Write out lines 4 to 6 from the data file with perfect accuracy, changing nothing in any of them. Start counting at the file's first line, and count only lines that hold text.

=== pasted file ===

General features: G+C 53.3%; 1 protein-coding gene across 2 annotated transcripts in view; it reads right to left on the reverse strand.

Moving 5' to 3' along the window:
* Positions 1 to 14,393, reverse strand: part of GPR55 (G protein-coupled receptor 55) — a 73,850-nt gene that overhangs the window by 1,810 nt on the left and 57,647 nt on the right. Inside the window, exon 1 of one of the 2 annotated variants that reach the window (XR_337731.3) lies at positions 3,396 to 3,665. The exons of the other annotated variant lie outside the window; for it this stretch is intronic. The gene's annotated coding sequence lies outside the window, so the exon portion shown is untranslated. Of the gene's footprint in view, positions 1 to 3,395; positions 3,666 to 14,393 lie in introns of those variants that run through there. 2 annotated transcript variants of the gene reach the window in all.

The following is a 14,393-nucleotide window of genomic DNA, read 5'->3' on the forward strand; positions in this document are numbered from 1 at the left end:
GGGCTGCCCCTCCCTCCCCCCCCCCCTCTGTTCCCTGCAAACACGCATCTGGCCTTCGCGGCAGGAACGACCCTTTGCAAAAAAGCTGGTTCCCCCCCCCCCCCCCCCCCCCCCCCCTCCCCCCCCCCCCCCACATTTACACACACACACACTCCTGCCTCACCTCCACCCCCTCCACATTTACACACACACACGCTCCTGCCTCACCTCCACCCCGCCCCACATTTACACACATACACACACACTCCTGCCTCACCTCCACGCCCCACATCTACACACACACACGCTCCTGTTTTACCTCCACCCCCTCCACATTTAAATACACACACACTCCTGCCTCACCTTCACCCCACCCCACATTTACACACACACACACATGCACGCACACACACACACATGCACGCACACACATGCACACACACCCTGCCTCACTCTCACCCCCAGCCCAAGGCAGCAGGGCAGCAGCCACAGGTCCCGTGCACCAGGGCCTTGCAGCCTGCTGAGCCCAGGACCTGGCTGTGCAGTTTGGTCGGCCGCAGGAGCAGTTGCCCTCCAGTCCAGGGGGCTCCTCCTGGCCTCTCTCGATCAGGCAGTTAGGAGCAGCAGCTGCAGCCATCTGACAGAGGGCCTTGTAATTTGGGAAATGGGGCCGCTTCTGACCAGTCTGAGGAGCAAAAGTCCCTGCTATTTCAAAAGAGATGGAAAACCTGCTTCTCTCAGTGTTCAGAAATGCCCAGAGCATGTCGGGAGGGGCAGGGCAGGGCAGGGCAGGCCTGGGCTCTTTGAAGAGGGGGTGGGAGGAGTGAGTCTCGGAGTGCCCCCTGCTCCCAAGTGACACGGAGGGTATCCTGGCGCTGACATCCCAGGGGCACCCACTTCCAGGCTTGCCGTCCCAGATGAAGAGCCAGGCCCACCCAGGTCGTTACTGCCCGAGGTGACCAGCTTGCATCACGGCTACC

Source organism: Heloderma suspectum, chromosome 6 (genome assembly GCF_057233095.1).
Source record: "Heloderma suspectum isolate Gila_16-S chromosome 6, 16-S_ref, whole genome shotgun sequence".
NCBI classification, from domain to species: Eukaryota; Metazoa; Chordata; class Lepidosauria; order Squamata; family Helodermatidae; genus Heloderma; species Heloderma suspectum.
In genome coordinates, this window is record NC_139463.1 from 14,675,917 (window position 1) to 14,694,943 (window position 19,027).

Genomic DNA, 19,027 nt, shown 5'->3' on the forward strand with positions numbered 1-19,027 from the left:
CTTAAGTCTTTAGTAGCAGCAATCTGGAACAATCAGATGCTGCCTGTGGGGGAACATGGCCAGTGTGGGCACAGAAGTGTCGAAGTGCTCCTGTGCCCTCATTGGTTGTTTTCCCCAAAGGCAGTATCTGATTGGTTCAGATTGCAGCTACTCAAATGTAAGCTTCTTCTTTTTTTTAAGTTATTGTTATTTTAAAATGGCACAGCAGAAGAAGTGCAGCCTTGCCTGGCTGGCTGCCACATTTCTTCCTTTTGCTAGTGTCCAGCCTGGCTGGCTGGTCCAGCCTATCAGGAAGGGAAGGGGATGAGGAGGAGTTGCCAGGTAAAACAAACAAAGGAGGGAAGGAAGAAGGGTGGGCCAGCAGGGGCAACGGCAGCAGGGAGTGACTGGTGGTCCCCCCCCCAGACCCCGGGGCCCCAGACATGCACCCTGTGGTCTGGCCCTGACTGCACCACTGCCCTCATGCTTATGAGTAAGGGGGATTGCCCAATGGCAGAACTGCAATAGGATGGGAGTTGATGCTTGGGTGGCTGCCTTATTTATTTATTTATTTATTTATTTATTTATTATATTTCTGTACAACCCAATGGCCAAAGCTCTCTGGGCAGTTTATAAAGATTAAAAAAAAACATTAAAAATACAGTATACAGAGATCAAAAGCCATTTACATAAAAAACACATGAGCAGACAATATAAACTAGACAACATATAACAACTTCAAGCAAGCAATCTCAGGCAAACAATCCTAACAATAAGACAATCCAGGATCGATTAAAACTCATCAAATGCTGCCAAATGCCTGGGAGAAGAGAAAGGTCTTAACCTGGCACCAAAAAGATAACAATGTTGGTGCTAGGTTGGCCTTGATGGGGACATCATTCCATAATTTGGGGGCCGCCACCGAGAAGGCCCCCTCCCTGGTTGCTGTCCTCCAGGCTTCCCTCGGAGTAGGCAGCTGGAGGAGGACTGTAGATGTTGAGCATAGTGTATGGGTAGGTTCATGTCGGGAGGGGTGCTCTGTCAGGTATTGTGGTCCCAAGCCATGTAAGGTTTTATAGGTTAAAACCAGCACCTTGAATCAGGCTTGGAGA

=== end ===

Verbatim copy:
The following is a 14,393-nucleotide window of genomic DNA, read 5'->3' on the forward strand; positions in this document are numbered from 1 at the left end:
GGGCTGCCCCTCCCTCCCCCCCCCCCTCTGTTCCCTGCAAACACGCATCTGGCCTTCGCGGCAGGAACGACCCTTTGCAAAAAAGCTGGTTCCCCCCCCCCCCCCCCCCCCCCCCCCTCCCCCCCCCCCCCCACATTTACACACACACACACTCCTGCCTCACCTCCACCCCCTCCACATTTACACACACACACGCTCCTGCCTCACCTCCACCCCGCCCCACATTTACACACATACACACACACTCCTGCCTCACCTCCACGCCCCACATCTACACACACACACGCTCCTGTTTTACCTCCACCCCCTCCACATTTAAATACACACACACTCCTGCCTCACCTTCACCCCACCCCACATTTACACACACACACACATGCACGCACACACACACACATGCACGCACACACATGCACACACACCCTGCCTCACTCTCACCCCCAGCCCAAGGCAGCAGGGCAGCAGCCACAGGTCCCGTGCACCAGGGCCTTGCAGCCTGCTGAGCCCAGGACCTGGCTGTGCAGTTTGGTCGGCCGCAGGAGCAGTTGCCCTCCAGTCCAGGGGGCTCCTCCTGGCCTCTCTCGATCAGGCAGTTAGGAGCAGCAGCTGCAGCCATCTGACAGAGGGCCTTGTAATTTGGGAAATGGGGCCGCTTCTGACCAGTCTGAGGAGCAAAAGTCCCTGCTATTTCAAAAGAGATGGAAAACCTGCTTCTCTCAGTGTTCAGAAATGCCCAGAGCATGTCGGGAGGGGCAGGGCAGGGCAGGGCAGGCCTGGGCTCTTTGAAGAGGGGGTGGGAGGAGTGAGTCTCGGAGTGCCCCCTGCTCCCAAGTGACACGGAGGGTATCCTGGCGCTGACATCCCAGGGGCACCCACTTCCAGGCTTGCCGTCCCAGATGAAGAGCCAGGCCCACCCAGGTCGTTACTGCCCGAGGTGACCAGCTTGCATCACGGCTACC

Source organism: Heloderma suspectum, chromosome 6 (genome assembly GCF_057233095.1).